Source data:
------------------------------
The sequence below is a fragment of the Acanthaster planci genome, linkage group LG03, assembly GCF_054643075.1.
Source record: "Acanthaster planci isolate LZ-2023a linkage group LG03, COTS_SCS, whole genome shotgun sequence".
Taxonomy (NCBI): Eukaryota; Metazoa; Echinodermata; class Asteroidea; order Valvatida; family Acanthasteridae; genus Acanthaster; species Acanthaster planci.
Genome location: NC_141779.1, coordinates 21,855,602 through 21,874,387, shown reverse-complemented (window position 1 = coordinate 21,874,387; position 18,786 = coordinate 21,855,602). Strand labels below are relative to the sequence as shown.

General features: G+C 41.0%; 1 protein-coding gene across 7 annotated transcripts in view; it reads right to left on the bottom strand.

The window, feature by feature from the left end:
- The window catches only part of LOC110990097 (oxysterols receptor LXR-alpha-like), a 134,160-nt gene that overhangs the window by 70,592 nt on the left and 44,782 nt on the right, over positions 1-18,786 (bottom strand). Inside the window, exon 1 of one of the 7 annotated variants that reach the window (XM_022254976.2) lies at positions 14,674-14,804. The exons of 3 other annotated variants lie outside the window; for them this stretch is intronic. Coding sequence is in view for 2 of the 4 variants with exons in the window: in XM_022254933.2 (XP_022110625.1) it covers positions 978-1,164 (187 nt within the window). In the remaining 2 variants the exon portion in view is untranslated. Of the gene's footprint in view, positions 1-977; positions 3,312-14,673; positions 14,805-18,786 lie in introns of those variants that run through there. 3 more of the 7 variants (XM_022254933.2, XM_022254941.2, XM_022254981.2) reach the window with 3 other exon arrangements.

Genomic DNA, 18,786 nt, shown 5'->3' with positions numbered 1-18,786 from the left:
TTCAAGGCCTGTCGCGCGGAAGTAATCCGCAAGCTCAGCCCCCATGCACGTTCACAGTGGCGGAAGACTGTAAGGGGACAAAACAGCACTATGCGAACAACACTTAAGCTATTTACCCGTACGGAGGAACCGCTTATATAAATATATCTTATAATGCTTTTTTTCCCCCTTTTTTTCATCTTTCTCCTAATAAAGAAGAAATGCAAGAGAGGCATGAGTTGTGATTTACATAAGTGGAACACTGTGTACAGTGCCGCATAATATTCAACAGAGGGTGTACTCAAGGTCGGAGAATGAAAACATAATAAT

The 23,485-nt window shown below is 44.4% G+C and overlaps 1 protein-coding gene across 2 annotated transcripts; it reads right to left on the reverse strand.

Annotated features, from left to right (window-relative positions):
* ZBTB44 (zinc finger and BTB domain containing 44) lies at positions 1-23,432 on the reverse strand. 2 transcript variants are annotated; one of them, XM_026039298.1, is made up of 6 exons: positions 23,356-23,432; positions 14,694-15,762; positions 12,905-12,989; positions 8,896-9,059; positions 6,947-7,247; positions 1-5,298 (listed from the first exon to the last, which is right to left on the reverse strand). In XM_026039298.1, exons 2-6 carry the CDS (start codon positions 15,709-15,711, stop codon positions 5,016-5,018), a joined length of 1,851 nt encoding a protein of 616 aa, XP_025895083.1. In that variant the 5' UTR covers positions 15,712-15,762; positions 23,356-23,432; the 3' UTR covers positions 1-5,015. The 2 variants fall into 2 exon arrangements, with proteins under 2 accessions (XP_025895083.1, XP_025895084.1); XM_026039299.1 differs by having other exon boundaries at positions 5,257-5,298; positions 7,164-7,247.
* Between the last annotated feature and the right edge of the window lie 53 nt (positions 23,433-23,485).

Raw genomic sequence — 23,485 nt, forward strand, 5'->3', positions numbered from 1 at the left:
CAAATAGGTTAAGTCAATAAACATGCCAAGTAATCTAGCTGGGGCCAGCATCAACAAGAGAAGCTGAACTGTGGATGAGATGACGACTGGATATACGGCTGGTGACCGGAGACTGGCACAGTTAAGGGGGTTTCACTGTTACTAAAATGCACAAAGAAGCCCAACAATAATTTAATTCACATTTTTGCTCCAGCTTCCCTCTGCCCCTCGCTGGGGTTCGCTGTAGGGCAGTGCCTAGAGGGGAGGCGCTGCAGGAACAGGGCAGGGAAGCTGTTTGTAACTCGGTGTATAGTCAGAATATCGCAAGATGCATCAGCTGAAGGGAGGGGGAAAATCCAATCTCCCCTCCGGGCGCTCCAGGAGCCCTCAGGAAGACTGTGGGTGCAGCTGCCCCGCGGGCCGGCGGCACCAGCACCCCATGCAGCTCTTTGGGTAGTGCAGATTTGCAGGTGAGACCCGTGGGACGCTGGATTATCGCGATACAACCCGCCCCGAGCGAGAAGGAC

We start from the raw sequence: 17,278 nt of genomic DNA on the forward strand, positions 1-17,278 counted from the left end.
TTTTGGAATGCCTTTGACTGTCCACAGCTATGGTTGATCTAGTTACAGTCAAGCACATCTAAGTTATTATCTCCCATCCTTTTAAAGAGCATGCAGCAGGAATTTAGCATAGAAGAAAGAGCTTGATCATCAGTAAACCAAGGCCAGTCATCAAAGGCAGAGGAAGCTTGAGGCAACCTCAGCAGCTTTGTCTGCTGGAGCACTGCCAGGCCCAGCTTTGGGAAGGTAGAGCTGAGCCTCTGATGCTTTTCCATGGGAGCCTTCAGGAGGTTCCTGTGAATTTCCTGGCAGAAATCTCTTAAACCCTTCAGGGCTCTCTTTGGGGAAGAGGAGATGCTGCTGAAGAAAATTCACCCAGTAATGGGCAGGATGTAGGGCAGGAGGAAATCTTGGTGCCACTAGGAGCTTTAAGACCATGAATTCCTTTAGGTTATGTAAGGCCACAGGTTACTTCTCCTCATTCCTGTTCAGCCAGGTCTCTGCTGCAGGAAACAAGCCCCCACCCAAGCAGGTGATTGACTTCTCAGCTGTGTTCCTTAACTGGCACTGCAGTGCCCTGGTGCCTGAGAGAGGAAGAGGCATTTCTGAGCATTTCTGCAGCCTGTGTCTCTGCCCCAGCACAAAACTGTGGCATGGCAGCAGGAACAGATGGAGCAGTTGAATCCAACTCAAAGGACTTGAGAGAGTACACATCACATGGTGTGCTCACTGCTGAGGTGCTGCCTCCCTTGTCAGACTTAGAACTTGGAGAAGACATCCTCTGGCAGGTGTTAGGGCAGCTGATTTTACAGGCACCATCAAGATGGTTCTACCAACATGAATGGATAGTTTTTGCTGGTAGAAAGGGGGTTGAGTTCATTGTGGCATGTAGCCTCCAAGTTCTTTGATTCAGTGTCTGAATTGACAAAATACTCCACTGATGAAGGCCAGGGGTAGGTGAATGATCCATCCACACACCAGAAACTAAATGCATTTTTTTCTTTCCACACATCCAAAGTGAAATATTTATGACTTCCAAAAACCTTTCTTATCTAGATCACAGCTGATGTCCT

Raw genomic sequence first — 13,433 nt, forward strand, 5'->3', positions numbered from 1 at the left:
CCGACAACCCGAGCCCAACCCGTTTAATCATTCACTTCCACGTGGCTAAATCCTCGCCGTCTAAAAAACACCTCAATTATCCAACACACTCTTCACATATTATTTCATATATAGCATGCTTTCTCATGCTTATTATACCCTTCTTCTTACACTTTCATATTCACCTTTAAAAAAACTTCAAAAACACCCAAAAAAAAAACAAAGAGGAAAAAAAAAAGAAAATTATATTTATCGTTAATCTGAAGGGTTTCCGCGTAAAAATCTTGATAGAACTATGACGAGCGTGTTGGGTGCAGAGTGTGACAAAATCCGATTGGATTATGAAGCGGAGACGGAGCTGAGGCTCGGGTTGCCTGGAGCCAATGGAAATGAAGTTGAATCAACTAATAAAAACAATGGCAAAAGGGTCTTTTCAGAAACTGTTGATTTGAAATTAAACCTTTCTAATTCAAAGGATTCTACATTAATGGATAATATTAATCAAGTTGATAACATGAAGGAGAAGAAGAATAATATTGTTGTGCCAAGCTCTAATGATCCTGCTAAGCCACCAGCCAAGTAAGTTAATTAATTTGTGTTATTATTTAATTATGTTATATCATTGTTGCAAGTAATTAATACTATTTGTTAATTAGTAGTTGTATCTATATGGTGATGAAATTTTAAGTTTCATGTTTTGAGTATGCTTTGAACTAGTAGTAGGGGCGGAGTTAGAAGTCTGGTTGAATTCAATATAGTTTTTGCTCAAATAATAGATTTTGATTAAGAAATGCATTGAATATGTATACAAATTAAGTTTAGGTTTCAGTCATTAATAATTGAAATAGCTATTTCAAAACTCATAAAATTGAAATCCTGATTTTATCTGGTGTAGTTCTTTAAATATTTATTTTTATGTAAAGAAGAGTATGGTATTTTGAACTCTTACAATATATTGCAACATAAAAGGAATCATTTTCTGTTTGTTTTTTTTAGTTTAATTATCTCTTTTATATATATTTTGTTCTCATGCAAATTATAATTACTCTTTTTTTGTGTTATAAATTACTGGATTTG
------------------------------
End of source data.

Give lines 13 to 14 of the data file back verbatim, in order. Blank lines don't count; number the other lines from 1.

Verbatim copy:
* Between the last annotated feature and the right edge of the window lie 53 nt (positions 23,433-23,485).

Raw genomic sequence — 23,485 nt, forward strand, 5'->3', positions numbered from 1 at the left: